From the People's Daily app.
And this is Story in the Story.
It seems that being in a romantic relationship at university helps students excel academically.
That's according to a survey of nearly 1500 Chinese college students - 80 percent of them reported feeling more motivated to study and enjoy life when in a romantic relationship.
The study, by China Youth Daily, also shows that over 60 percent would consider getting married to their college sweethearts after graduation.
According to the survey, most students are in favor of dating on campus. Over 60 percent of the students said it's normal to have a romantic relationship at college, and nearly 40 percent showed strong support for dating on campus, believing falling in love is an integral part of university life and "a precious life experience".
Only two percent of students said they are against dating on campus because "it negatively impacts academic life and is a waste of time."
Today's Story in the Story looks at the trend of dating at college.
When asked about balancing romance with studies, about 80 percent of the students believed that having a romantic relationship helps them feel motivated to study harder and live happier.
"It's a wonderful thing to meet the love of your life in college," said a junior student named Jiang Xinchi at Sichuan Agricultural University.
“As college students, we've grown to be mentally mature. We have freedom over our time, and our parents don't oppose us dating. It's the perfect time to enjoy dating."
However, if they had to choose, half of the survey respondents thought success in academic life is more important, given that achievements in school and career will help forge romantic relationships later in life.
"Being in love makes me feel more motivated in academic life, because both of us can encourage and inspire each other," Zhang Zicheng, a student from Yunnan Normal University said. "A healthy relationship helps two people grow. On the contrary, if you fail to handle the relationship, it will be a distraction, a waste of time and causes your grades to fall."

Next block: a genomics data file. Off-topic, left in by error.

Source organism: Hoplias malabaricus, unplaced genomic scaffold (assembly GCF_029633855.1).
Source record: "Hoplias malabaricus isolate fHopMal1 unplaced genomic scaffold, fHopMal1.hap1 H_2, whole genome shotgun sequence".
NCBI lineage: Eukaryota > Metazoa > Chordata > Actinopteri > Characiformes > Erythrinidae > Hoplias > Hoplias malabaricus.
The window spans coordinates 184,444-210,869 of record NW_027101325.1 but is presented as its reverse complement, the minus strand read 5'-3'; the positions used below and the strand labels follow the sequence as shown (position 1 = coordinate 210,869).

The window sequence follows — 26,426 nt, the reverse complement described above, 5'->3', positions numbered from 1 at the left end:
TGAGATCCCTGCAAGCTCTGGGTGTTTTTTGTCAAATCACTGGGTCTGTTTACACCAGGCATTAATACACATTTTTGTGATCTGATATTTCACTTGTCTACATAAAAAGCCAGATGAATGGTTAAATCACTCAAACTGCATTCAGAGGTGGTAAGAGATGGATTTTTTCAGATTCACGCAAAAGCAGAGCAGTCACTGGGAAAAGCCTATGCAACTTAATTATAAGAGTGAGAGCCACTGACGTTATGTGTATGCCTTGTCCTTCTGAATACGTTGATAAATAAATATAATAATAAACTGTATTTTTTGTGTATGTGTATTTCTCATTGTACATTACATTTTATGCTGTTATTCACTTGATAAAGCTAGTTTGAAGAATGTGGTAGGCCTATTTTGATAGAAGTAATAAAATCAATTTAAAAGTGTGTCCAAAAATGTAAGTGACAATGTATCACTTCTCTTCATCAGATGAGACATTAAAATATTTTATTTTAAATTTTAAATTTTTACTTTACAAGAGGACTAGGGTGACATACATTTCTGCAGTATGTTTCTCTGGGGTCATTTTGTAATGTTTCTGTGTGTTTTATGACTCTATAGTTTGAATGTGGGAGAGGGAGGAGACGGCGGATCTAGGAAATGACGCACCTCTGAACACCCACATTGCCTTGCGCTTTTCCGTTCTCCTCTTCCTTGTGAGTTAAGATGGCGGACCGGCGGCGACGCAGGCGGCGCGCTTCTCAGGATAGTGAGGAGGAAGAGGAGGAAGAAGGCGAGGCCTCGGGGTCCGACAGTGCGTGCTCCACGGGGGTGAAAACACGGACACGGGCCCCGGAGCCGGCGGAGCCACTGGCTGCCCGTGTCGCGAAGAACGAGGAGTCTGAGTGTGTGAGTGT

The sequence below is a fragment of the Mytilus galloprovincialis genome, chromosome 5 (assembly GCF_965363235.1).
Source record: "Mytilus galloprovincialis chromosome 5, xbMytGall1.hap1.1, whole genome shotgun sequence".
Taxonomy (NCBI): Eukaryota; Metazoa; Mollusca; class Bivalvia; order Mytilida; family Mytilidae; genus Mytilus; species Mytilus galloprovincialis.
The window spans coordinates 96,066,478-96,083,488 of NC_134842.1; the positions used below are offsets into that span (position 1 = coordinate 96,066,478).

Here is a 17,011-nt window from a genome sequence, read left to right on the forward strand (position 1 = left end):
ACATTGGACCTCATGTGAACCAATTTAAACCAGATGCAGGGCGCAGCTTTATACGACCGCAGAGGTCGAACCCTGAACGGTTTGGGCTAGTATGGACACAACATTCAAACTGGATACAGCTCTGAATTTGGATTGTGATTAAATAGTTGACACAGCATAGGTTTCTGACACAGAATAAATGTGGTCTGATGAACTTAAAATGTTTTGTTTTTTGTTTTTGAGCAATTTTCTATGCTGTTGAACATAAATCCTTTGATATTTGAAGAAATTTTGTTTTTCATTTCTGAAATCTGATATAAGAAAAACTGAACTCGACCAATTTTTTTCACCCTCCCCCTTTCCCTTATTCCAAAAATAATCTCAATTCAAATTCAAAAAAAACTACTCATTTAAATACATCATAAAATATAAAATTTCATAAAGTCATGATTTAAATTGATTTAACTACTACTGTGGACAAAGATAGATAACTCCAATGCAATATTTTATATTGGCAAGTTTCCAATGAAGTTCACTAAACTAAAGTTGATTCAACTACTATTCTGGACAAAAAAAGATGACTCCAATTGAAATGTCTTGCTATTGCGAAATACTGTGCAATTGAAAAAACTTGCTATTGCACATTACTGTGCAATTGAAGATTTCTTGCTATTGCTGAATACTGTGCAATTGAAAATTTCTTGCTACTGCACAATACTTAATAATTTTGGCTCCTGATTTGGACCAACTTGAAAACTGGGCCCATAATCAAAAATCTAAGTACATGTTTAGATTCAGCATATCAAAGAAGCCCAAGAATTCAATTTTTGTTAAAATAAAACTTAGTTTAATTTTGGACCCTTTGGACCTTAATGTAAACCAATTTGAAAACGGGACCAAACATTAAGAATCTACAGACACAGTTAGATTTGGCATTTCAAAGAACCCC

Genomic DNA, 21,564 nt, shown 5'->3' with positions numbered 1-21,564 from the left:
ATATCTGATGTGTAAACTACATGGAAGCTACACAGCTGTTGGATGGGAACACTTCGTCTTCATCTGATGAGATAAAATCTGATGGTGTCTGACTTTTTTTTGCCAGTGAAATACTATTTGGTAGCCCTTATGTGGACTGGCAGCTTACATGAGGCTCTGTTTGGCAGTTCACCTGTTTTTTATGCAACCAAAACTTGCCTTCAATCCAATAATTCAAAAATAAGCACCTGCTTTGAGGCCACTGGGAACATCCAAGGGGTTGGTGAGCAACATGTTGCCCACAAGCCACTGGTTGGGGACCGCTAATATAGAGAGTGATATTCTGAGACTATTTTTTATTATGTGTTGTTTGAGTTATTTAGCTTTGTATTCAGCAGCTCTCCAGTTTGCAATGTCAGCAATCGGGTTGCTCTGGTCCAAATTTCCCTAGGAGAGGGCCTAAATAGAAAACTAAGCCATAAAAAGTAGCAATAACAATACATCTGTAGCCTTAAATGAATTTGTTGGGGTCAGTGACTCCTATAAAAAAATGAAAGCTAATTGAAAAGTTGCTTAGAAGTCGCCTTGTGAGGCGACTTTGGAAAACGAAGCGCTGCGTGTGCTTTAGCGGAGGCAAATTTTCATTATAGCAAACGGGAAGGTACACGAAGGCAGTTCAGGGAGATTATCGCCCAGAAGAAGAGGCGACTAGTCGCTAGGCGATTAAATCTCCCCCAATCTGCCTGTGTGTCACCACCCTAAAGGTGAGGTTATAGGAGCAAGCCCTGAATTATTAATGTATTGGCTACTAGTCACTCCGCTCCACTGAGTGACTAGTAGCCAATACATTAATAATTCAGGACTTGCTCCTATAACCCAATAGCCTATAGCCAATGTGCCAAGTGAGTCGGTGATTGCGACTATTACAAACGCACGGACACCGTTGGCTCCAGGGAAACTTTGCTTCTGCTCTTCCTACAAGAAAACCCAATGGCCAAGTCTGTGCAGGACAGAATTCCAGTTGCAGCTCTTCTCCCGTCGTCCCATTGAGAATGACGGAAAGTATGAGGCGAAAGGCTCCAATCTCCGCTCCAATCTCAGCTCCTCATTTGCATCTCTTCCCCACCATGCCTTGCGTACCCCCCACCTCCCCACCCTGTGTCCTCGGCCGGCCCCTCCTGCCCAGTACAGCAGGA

A university in Chengdu, southwest China's Sichuan Province, has taken it a step further by making its electives more practical and attractive to students, with a course titled “Art on Getting Along with Opposite Sex” released on the elective curricula.
Gao Fei, the founder and instructor of the course with Southwest Jiaotong University hoped that students can have an easier and more pleasant time while they are dating and can better manage their relationships.
“This course is aimed to let students have a right attitude toward dating and help them go through healthily,” Gao said, adding that the concepts of psychology and law are used to help solve problems during dating and let students foresee possible conflicts after marriage.
“In a given circumstance, boys and girls exchange words with each other and experience the intimacy between each other. Only if they can understand the other side, they will be in a fit state to start dating,” she said.
A postgraduate student at Shanghai Jiao Tong University, Xue Jiayue, said conventional Chinese parents forbid their children from dating before college, so it's not surprising that the best students have no romantic experience.
"Once at university, there is still a lot of pressure to study hard, so some students don't even know how to meet members of the opposite sex," Xue said.
"Meeting someone at university also has its own advantages. It's safer, for one. And there is also a greater possibility that the students will share a similar background and values."
She added that school activities also provide students with a more suitable selection of candidates because more or less everyone is in the same age group and has the same level of education.
Meanwhile, an online college course on how to deal with love and relationships has become a hit among students.
The course, offered by China University of Mining and Technology in Xuzhou, eastern Jiangsu Province, was developed by Duan Xinxing, a psychology professor and dean of the Faculty of Public Management.
After years of research and practice, she has found that failure in dealing with relationship problems has become a major factor impacting college students' mental health, so she decided to start the course to help students understand different aspects of a relationship.
"If students learned how to handle all types of challenges they encountered in their relationships after studying the course, I could say that they've learned the 'techniques'," said Duan.
(Produced by Nancy Yan Xu, Brian Lowe, Lance Crayon, and Da Hang. Music by bensound.com. Text from China Daily, CGTN and Global Times.)